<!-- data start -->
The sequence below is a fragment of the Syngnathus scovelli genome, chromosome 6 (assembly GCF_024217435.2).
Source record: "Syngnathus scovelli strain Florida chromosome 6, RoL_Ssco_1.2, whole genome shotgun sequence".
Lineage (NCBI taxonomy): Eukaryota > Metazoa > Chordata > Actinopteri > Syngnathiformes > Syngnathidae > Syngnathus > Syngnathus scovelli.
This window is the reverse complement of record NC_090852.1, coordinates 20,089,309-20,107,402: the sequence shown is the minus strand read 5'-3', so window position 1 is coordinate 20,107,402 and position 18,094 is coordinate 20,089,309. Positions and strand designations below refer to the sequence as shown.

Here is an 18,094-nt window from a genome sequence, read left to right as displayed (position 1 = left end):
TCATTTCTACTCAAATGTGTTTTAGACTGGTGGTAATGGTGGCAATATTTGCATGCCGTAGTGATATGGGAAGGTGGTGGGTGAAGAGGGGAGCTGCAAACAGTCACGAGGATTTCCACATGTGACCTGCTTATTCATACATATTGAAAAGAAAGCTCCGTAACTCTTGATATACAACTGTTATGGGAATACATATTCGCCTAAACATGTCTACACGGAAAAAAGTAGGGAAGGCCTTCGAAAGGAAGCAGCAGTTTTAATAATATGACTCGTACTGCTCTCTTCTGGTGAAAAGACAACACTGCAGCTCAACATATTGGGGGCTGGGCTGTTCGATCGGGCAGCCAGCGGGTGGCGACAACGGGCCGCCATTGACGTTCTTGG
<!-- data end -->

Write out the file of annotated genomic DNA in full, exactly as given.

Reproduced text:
The sequence below is a fragment of the Syngnathus scovelli genome, chromosome 6 (assembly GCF_024217435.2).
Source record: "Syngnathus scovelli strain Florida chromosome 6, RoL_Ssco_1.2, whole genome shotgun sequence".
Lineage (NCBI taxonomy): Eukaryota > Metazoa > Chordata > Actinopteri > Syngnathiformes > Syngnathidae > Syngnathus > Syngnathus scovelli.
This window is the reverse complement of record NC_090852.1, coordinates 20,089,309-20,107,402: the sequence shown is the minus strand read 5'-3', so window position 1 is coordinate 20,107,402 and position 18,094 is coordinate 20,089,309. Positions and strand designations below refer to the sequence as shown.

Here is an 18,094-nt window from a genome sequence, read left to right as displayed (position 1 = left end):
TCATTTCTACTCAAATGTGTTTTAGACTGGTGGTAATGGTGGCAATATTTGCATGCCGTAGTGATATGGGAAGGTGGTGGGTGAAGAGGGGAGCTGCAAACAGTCACGAGGATTTCCACATGTGACCTGCTTATTCATACATATTGAAAAGAAAGCTCCGTAACTCTTGATATACAACTGTTATGGGAATACATATTCGCCTAAACATGTCTACACGGAAAAAAGTAGGGAAGGCCTTCGAAAGGAAGCAGCAGTTTTAATAATATGACTCGTACTGCTCTCTTCTGGTGAAAAGACAACACTGCAGCTCAACATATTGGGGGCTGGGCTGTTCGATCGGGCAGCCAGCGGGTGGCGACAACGGGCCGCCATTGACGTTCTTGG